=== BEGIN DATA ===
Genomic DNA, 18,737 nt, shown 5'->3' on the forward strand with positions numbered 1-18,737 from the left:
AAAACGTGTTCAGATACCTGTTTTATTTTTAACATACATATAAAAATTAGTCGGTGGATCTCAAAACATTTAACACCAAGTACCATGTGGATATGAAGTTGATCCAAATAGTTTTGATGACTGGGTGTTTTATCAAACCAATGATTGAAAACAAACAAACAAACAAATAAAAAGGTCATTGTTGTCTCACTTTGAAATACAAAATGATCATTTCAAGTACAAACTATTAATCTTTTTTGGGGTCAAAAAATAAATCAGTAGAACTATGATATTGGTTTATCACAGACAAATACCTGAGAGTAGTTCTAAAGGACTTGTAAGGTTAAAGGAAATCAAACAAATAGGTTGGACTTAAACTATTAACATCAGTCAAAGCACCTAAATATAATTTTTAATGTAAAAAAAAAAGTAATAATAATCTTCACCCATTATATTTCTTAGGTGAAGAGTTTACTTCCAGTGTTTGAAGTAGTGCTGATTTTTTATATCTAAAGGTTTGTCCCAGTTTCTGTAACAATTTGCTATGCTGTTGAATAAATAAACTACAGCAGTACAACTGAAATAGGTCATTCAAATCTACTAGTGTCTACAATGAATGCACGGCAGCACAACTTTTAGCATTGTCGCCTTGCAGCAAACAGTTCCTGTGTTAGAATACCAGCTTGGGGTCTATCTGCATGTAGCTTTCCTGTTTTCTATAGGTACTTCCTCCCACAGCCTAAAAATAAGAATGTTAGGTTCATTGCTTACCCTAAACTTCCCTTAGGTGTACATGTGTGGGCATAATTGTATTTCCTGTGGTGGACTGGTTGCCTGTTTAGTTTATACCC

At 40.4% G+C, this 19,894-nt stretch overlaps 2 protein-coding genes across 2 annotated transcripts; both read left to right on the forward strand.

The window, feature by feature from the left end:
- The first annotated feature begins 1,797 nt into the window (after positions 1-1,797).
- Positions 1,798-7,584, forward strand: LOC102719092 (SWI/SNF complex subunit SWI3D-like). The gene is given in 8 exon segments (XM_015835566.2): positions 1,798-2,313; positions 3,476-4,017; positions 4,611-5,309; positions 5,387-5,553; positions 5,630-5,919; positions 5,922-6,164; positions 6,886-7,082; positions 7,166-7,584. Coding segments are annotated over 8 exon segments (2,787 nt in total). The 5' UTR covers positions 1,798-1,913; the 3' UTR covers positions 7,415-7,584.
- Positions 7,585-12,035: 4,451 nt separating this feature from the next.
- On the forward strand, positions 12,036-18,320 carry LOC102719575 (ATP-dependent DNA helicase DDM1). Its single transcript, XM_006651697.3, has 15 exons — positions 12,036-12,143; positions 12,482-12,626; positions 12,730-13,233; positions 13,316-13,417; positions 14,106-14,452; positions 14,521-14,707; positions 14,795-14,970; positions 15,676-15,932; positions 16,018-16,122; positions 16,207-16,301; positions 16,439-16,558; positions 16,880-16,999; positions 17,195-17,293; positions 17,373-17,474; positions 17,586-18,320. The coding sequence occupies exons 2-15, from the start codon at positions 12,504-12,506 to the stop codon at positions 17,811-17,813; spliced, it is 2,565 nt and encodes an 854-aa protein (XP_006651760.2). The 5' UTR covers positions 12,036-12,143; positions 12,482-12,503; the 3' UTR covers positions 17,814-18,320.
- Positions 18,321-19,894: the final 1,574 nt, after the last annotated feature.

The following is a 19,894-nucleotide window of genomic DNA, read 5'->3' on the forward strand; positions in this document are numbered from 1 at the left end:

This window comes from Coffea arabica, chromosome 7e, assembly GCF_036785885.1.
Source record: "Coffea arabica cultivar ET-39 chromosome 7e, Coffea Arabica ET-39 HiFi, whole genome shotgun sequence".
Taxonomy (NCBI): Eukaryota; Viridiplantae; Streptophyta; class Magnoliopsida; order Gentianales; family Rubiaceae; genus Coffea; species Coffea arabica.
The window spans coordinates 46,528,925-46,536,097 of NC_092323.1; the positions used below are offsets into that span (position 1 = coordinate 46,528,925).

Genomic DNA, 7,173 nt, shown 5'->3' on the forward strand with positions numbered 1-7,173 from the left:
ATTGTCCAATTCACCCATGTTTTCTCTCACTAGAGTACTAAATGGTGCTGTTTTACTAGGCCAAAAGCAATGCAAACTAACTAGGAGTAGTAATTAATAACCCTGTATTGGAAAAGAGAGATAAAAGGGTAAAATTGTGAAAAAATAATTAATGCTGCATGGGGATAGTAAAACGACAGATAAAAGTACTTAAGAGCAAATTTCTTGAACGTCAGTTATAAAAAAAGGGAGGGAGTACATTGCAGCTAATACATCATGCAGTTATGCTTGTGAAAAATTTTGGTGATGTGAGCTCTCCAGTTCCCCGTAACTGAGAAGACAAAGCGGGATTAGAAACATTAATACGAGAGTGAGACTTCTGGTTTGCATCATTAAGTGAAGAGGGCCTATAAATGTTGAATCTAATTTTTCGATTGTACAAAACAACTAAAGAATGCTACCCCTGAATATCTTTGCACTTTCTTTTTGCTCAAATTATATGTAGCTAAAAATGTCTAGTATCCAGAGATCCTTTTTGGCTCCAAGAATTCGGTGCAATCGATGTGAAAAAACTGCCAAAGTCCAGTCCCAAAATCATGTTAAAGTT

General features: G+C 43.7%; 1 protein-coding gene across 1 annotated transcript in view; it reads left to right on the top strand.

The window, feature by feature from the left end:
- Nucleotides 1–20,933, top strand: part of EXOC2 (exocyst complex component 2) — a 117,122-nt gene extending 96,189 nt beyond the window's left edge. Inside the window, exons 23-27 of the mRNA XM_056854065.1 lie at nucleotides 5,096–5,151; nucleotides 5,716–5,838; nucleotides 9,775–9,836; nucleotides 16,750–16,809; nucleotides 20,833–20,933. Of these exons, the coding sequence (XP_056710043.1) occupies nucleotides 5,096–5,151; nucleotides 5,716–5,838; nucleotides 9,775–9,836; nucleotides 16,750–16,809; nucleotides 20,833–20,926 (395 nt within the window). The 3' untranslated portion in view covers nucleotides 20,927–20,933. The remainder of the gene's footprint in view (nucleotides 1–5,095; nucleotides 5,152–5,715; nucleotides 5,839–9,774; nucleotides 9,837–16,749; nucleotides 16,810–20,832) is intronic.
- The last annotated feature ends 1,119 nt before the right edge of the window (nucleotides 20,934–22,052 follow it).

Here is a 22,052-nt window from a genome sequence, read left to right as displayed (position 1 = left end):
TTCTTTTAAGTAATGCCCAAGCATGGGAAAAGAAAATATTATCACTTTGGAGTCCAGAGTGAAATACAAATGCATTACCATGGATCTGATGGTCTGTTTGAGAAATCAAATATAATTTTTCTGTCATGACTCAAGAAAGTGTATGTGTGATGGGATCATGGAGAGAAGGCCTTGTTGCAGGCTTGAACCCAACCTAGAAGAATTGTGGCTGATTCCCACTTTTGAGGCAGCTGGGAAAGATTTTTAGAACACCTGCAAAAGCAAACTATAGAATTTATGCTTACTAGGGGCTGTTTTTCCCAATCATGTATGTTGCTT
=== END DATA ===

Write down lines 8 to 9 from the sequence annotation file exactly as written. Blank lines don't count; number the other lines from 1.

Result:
- On the forward strand, positions 12,036-18,320 carry LOC102719575 (ATP-dependent DNA helicase DDM1). Its single transcript, XM_006651697.3, has 15 exons — positions 12,036-12,143; positions 12,482-12,626; positions 12,730-13,233; positions 13,316-13,417; positions 14,106-14,452; positions 14,521-14,707; positions 14,795-14,970; positions 15,676-15,932; positions 16,018-16,122; positions 16,207-16,301; positions 16,439-16,558; positions 16,880-16,999; positions 17,195-17,293; positions 17,373-17,474; positions 17,586-18,320. The coding sequence occupies exons 2-15, from the start codon at positions 12,504-12,506 to the stop codon at positions 17,811-17,813; spliced, it is 2,565 nt and encodes an 854-aa protein (XP_006651760.2). The 5' UTR covers positions 12,036-12,143; positions 12,482-12,503; the 3' UTR covers positions 17,814-18,320.
- Positions 18,321-19,894: the final 1,574 nt, after the last annotated feature.